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Google Cardboard is a lifesaver for a baby facing a grim diagnosis

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Wow! Good news on Google Cardboard again! Kudos to the Cardiac surgeons for their ingenuity!

[h=1]Google Cardboard is a lifesaver for a baby facing a grim diagnosis[/h] BY Joe Dziemianowicz
Thursday, January 7, 2016, 6:44 PM

A throwaway virtual-reality gizmo has given a dying baby the priceless gift of life.
Google Cardboard, $20 toy-like goggles, gave cardiac surgeons the perspective they needed to repair four-month-old Teegan Lexcen’s heart and lung.
Born with half a heart and one lung, she faced a dire prognosis.
Doctors in Minnesota, where Teegan’s parents Cassidy and Chad and her twin sister, Riley, live, told the family they couldn’t operate.
Chad’s sister reached out to Redmond Burke, M.D., a cardiovascular surgeon at Nicklaus Children’s Hospital in Miami, known for his innovative techniques.
Courtesy of Dr. Redmond Burke[h=2]Dr. Redmond Burke, in NYC on Jan. 7, looks through the Google Cardboard.[/h]
“Teegan had the worst set of defects you can imagine,” Burke told the Daily News. “I’ve been doing surgery for 30 years. This is the first time I’ve seen a case like hers.”

Her case was rare. So was her will to live.
“Teegan was tough,” said Burke. “She didn’t slip away. She had a will to live. When you see a kid make it despite lethal defects you start saying ‘This kid’s a survivor.’”
[h=2]Redmond Burke, M.D., prepares to operate on Teegan Lexcen.[/h]
The key to a successful surgical outcome, said Burke, 57, was all about imaging and a crystal clear idea of what to expect before he picked up a scalpel.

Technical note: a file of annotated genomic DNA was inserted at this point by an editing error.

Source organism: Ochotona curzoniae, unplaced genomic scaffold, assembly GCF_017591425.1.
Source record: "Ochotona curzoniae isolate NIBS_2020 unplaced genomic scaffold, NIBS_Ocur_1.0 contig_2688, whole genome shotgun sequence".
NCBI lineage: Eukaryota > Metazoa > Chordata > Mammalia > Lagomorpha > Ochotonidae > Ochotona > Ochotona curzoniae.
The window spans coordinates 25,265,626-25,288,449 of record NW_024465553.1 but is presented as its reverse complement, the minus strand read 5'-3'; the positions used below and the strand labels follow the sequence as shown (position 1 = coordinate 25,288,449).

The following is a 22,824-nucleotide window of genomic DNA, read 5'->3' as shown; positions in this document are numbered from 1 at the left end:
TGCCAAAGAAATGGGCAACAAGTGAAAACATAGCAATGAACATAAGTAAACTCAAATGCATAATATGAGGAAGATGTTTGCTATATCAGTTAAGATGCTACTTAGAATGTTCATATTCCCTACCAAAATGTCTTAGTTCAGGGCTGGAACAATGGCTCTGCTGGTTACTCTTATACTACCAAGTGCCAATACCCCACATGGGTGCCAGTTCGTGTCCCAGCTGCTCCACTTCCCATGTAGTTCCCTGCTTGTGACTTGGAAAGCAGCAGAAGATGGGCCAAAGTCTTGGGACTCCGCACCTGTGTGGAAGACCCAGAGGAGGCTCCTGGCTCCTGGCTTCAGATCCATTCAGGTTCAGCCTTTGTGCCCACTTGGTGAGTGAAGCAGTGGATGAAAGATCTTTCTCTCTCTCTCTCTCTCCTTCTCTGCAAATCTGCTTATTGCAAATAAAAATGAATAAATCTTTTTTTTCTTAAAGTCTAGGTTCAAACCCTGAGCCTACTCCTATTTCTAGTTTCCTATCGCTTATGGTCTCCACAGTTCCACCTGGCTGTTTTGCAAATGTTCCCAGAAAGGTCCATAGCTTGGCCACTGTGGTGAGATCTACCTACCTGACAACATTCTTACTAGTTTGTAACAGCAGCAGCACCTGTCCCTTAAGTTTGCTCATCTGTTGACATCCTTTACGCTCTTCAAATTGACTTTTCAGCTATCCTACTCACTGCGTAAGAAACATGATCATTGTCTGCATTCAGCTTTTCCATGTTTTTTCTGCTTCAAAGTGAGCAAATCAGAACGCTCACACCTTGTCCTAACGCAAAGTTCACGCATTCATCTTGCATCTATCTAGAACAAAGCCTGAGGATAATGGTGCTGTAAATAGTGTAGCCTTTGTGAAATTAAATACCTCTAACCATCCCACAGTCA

Burke asked colleague Juan Carlos Muniz, M.D., to make a 3-D model of Teegan’s heart using computer scans of the baby’s heart and lung. The hospital’s 3-D printer was down — and the clock was ticking.
Using a 3-D publishing platform called Sketchfab, Muniz downloaded images of Teegan’s heart and lung onto his smartphone. They were then able to look at 3D images using Google Cardboard, which look like toy goggles.
But when you insert a smartphone and use the right app you can see images in 3-D virtual reality that come with the clarity and definition needed for delicate surgery.
Courtesy of Nicklaus Children's Hospital[h=2]Teegan Lexcen is a fighter, says her doctor.[/h]
“It was the first time I’ve ever touched Google Cardboard,” said Burke, adding that putting it together with CT and MRI images and Sketchfab revealed “gave a whole new perspective to this baby’s heart.
“It gave me autonomy and flexibility,” he added. “You can use it anywhere.” The night before the surgery, Burke, who grew up in Silicon Valley, prepped by gazing through the googles one last time while lying on his couch at home.
You don’t have to be a physician to use Google Cardboard. The gadget sells for about $20. The app is free.
With the clear images in hand, they then performed a multi-stage seven-hour lifesaving operation. The surgery involved rebuilding Teegan’s aorta and connecting it to the pulmonary artery and making a connection to her right lung.
Courtesy of Nicklaus Children's Hospital and Lexcen Family[h=2]Operative planning with Google Cardboard, Sketchfab and an iPhone.[/h]
That was 29 days ago.
Little Teegan is now recovering at the hospital with her parents and twin sister Riley at her side. “She’s getting stronger every day,” said Burke. “Her mom’s been providing breast milk.”
Teegan is on a ventilator and getting stronger every day, said Burke. She could be home in Minnesota next month.
Burke, who was in New York on Thursday to deliver a speech, is still marveling at the cardboard breakthrough.
“It was the most elegant thing I’d seen in decades,” he said. “It was extremely simple.”
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